The U.S. Securities and Exchange Commission (“SEC”) implemented rules governing registrants’ disclosure requirements pertaining to cybersecurity risk management, governance, and incident reporting on July 26, 2023. These rules are likely to give rise to novel issues pertaining to public companies’ insurance portfolios, in particular, directors’ and officers’ liability (“D&O”) and cyber insurance policies. This post provides a short overview of the rules and some of the insurance issues likely to arise going forward.

The SEC’s cyber security disclosure rules and increased exposure

The new rules require registrants to disclose information in three categories: (1) cybersecurity risk management; (2) cybersecurity governance; and (3) cybersecurity incident reporting.

With regard to cybersecurity risk management and governance, public companies are now required to annually report their cybersecurity risk processes and governance of risks in Form 10-K SEC. Under the cybersecurity risk management disclosure rules, registrants have to describe how they assess, identify, and manage material cybersecurity risks and whether they have materially affected or are reasonably likely to materially affect their businesses. Similarly, under the cybersecurity governance disclosure rules, registrants have to describe board oversight of cybersecurity risks and the role management plays in assessing and managing material cybersecurity risks.

The cybersecurity incident reporting rule requires public companies to disclose any “material” cybersecurity incidents within four days of determining such incidents to be material by submitting a public SEC filing via Form 8-K. A cybersecurity incident is “material” if “there is a substantial likelihood that a reasonable shareholder would consider it important” in making an investment decision or if it would have “significantly altered the ‘total mix’ of information made available. Upon a determination that a cybersecurity incident is material, registrants are required to describe in their Form 8-K submission the incident’s nature, scope, and timing, as well as any material impacts or reasonably likely material impacts the incident will have on the registrant’s business.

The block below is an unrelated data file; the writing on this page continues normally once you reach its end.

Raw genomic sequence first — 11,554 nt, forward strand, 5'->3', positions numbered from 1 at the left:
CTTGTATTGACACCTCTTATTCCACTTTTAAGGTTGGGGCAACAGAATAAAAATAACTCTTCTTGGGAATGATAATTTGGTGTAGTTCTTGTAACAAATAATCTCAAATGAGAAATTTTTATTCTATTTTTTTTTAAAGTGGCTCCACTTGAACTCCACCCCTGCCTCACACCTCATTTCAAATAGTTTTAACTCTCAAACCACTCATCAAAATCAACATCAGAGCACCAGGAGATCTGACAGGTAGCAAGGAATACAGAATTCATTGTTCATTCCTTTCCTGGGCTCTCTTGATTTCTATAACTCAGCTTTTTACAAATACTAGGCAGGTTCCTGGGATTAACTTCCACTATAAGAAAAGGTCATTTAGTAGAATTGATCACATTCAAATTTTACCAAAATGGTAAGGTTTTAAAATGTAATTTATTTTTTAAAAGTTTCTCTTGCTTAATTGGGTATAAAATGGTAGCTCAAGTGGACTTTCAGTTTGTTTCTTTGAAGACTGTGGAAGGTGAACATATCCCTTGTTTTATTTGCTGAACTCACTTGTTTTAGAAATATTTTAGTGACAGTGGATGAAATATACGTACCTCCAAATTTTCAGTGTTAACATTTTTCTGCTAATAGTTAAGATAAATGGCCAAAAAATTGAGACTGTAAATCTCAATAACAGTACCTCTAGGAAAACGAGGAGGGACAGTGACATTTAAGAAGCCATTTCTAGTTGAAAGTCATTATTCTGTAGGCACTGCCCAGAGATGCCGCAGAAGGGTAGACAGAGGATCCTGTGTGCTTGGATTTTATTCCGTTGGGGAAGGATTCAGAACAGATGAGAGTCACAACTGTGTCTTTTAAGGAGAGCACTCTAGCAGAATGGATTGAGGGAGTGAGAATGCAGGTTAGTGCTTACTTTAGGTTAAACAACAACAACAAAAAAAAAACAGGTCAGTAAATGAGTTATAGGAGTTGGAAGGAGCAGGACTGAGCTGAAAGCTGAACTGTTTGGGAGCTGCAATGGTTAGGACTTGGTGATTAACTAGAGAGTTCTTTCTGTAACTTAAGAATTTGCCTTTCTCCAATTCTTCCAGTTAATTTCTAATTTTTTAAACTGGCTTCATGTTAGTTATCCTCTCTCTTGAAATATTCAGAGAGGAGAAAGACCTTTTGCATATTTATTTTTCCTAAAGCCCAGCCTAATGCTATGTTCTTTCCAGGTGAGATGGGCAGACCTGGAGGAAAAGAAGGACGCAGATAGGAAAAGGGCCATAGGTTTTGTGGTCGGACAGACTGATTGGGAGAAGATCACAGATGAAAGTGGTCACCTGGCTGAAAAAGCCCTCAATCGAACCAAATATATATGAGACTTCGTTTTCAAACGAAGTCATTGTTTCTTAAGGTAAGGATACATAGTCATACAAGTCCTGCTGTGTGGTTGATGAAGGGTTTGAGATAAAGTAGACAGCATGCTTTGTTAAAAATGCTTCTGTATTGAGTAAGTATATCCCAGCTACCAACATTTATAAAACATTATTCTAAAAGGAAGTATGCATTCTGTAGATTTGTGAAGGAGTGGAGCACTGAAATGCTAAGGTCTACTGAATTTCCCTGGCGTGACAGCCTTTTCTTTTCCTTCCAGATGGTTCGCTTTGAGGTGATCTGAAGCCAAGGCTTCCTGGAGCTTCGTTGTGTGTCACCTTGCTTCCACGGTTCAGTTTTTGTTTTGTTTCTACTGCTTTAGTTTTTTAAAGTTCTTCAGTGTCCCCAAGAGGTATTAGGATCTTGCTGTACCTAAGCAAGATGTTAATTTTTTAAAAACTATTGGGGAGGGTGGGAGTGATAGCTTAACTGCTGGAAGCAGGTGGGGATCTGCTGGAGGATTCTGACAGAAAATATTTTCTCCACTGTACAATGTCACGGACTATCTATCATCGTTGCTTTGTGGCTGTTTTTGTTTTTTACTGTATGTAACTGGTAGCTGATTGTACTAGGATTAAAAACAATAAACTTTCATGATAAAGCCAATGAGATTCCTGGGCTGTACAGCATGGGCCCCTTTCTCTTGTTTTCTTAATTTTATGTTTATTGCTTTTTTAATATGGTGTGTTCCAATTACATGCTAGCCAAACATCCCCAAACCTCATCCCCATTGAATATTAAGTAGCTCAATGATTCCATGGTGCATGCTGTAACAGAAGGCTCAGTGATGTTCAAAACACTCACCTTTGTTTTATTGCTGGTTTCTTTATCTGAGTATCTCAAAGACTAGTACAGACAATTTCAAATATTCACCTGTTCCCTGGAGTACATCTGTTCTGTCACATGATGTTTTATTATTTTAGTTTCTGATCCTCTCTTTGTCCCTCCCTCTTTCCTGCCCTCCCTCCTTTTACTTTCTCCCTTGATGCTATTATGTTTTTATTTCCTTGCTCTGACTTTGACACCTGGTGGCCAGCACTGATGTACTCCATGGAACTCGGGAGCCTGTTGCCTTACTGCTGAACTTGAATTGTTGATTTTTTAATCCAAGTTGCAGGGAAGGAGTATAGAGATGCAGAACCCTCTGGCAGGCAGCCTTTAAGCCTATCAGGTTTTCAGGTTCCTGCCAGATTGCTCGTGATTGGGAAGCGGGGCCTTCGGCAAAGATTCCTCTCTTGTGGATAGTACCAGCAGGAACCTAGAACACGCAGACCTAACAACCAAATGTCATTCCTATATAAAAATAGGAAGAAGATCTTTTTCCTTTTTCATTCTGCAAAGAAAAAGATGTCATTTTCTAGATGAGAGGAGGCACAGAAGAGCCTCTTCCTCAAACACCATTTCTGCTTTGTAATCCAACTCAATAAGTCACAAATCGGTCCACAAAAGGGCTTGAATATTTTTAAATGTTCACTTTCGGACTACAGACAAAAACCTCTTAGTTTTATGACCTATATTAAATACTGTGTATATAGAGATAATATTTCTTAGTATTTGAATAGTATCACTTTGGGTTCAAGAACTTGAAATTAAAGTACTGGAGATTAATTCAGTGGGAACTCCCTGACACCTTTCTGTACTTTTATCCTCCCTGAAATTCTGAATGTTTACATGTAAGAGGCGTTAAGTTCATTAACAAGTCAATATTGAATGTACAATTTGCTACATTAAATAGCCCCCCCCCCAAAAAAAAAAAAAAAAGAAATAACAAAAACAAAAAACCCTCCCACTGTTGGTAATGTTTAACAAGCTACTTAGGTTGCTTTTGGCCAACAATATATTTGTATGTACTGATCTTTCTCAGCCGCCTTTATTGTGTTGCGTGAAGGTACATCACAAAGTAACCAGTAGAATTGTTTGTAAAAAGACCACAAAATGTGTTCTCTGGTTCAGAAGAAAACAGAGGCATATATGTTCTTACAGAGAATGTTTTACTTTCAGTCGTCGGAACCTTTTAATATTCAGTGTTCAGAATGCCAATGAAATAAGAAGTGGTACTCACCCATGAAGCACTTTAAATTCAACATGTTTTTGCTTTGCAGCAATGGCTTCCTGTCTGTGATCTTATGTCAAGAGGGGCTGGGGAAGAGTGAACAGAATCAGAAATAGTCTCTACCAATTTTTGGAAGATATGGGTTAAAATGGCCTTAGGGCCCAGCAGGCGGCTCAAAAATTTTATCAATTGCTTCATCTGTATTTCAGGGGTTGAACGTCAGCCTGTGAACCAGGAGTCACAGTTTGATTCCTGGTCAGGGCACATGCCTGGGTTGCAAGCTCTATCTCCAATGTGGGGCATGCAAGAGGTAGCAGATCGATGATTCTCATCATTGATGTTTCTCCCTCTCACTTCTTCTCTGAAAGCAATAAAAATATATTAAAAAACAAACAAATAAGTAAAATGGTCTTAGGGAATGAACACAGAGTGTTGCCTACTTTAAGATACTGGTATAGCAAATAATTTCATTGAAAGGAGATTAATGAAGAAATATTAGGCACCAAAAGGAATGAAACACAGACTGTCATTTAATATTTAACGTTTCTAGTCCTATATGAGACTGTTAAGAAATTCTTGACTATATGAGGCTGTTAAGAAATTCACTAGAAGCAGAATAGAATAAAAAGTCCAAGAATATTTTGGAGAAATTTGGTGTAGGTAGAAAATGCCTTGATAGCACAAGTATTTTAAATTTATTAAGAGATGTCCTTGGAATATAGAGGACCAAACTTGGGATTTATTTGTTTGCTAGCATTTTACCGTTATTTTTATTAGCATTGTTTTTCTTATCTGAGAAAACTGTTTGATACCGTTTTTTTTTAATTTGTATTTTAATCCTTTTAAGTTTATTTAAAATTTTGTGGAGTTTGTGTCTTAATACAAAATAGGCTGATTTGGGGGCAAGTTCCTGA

It is not difficult to see how these new rules increase public company exposure. Registrants that disclose cybersecurity incidents face increased exposure to both consumer privacy violation class action lawsuits and shareholder derivative or other securities claims alleging D&Os breached their cybersecurity governance responsibilities or made misrepresentations in connection with the purchase or sale of securities. Plaintiffs’ lawyers will now be equipped with public information that has the potential to provide the basis for such claims, likely leading to an increase in such lawsuits.

D&O insurance implications

As a result of the cybersecurity risk management and governance disclosure requirements, registrants are almost certain to face more lawsuits alleging breach of duty or oversight claims. Now that plaintiffs’ lawyers will have access to public companies’ cybersecurity risk management and governance disclosures, there is likely to be an increase in claims alleging registrants failed to prevent “material” cybersecurity incidents because their cybersecurity risk management and governance practices were inadequate.

Additionally, the incident disclosure requirement will likely create battles with shareholders and/or the SEC regarding whether registrants’ materiality determinations were appropriate and/or timely. This is especially so given that the rules do not provide any definition of a “material cybersecurity incident,” but instead simply adopt the definition of materiality outlined in existing securities laws. Policyholders will look to their D&O insurance as a source of coverage for claims arising out of the above scenarios.